The PBGC automatically applies IRS disaster-related extensions to many of the defined-benefit plan filings it requires. Plan sponsors must notify the PBGC that they are eligible for the filing extension on or before the final day of the extension period. Plan sponsors should contact the PBGC via email at the email address provided on the form for which they are eligible for a filing extension. The email should contain the following information: the number of the applicable IRS news release announcing the disaster relief; the plan name, EIN and plan number; and the name and address of the person affected by the disaster, such as the plan sponsor. For PBGC premiums, the notification of the relief should be included in the Comprehensive Premium Filing and plan sponsors are advised to also email the PBGC at email@example.com to provide notification. The PBGC’s extensions apply to the following filings:
- Comprehensive Premium Filings and the Payment of Premiums – Comprehensive Premium Filings are due on the 15th day of the 10th month following the end of a plan year. Any filings due in April, May and June are delayed until July 15, 2020.
- ERISA 4010 Filings for Underfunded Plans – Underfunded plans must report financial and actuarial information to the PBGC on or before the 105th day following the end of the plan’s year. For plans that operate on a calendar year, the deadline for these filings is normally April 14. The PBGC’s policy extends that deadline until July 15, 2020.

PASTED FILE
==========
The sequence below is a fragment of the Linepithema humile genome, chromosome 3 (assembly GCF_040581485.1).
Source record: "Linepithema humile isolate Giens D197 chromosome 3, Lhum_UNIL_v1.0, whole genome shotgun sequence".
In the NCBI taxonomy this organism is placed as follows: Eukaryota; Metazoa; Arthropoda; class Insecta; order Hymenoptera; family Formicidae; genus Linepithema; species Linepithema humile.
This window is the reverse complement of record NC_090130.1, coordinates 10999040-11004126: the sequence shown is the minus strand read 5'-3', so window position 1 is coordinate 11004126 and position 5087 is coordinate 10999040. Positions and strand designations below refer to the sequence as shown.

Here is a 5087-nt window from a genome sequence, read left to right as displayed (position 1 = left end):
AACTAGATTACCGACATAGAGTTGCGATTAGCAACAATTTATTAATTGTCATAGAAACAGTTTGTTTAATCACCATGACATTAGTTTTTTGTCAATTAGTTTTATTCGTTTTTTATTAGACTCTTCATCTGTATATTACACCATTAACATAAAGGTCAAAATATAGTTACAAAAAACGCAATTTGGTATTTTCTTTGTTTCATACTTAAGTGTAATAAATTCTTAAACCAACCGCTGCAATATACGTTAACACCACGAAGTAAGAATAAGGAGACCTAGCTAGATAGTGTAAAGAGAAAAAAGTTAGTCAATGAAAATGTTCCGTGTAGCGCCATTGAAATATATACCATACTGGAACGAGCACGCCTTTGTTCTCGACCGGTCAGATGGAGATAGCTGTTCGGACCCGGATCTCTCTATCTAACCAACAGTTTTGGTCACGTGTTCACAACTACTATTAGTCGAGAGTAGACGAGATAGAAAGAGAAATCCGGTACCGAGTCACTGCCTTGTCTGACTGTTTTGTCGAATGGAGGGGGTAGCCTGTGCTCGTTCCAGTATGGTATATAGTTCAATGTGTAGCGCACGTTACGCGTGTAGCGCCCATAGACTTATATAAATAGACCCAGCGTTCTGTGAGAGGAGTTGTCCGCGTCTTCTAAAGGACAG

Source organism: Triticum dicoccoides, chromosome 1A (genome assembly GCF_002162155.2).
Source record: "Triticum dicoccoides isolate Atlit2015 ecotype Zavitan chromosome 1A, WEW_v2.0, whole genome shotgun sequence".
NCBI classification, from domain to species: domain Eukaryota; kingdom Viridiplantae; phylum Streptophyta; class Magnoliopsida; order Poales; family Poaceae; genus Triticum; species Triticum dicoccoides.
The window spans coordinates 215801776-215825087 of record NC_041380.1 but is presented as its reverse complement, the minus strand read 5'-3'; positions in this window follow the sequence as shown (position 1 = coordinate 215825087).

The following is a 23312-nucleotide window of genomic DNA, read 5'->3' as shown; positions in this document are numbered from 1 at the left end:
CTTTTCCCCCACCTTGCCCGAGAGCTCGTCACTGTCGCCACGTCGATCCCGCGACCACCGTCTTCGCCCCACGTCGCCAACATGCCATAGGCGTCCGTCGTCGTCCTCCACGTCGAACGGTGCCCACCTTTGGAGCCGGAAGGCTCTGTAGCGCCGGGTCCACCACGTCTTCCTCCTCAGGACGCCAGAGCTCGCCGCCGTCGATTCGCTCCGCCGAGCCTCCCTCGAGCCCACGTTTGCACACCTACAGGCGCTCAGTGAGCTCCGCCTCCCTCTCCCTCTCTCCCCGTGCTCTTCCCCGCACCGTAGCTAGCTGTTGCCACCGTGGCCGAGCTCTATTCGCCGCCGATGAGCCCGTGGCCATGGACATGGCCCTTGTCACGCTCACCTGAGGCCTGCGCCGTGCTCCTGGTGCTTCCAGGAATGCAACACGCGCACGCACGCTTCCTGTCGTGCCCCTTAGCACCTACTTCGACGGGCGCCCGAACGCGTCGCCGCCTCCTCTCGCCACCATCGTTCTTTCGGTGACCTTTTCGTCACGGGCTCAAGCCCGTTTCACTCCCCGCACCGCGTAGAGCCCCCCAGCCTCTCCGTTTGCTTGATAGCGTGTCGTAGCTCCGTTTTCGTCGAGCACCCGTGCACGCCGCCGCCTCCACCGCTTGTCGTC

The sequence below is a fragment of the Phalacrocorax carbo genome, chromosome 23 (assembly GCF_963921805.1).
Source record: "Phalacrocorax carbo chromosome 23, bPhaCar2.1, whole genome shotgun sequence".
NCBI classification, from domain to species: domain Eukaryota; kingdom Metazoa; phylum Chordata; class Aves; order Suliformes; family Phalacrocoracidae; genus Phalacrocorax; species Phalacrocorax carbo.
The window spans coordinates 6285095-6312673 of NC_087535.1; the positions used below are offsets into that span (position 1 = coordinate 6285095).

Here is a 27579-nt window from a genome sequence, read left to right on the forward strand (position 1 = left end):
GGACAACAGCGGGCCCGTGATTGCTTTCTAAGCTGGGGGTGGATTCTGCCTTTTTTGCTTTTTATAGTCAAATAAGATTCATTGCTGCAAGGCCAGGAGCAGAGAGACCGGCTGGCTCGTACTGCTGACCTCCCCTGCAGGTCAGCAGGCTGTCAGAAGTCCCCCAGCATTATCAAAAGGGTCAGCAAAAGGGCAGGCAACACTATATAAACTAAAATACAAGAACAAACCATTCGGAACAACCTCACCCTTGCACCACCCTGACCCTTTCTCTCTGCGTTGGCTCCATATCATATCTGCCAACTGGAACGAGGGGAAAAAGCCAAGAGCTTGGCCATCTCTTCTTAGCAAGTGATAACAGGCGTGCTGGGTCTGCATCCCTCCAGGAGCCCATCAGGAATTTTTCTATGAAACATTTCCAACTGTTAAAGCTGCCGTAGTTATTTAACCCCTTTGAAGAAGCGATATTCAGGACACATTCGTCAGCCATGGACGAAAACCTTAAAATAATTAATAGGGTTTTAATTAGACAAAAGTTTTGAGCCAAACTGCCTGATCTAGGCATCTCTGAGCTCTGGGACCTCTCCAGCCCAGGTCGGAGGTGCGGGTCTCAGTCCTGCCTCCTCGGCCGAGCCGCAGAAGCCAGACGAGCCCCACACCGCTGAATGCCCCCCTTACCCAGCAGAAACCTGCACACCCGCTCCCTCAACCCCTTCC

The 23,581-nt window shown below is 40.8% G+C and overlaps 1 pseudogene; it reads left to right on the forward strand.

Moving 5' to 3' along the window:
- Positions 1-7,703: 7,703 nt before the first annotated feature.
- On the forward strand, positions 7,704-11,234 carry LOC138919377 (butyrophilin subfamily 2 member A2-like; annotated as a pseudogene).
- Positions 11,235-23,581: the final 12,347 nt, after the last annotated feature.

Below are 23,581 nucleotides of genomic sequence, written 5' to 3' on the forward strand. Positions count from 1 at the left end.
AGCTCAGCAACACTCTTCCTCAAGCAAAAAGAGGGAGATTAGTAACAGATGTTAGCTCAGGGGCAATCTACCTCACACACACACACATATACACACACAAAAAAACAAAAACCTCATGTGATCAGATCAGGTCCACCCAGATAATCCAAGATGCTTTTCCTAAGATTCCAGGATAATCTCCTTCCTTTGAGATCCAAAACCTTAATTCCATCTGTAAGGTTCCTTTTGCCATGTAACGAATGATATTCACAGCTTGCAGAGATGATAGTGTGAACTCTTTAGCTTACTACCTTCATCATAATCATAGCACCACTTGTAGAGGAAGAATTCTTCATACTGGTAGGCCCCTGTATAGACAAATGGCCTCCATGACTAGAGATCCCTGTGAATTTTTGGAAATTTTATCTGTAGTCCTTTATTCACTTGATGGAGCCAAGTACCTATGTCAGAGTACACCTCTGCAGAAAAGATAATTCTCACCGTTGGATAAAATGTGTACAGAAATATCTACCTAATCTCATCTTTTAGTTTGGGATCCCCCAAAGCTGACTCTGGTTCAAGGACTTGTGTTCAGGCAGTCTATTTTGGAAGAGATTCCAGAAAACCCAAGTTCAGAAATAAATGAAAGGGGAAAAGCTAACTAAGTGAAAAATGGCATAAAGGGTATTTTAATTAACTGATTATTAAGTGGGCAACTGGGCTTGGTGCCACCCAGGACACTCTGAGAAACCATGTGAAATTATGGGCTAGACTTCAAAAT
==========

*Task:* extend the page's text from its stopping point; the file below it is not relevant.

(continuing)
- Reportable Event Notices – The PBGC extension applies if the notice must be filed between April 1 and July 14. However, the PBGC excludes certain reportable event notices from the extension because these filings disclose important, high-risk events for pension plans. Plan sponsors may request individual extensions for these filings, however. The PBGC deadline extension relief does not apply to the following filings:
- Form 10-Advance, used for advance notice of reportable events.
- Form 200, the notice of missed contributions.
- Form 10, which provides post-event notice, for the following events:
- Failure to make required contributions under $1 million.
- Inability to pay benefits when due.
- Loan default.
- Actions related to distress terminations for which the PBGC has issued a distribution notice.
If you have any questions about these extended benefit plan deadlines, please contact one our employee benefits attorneys.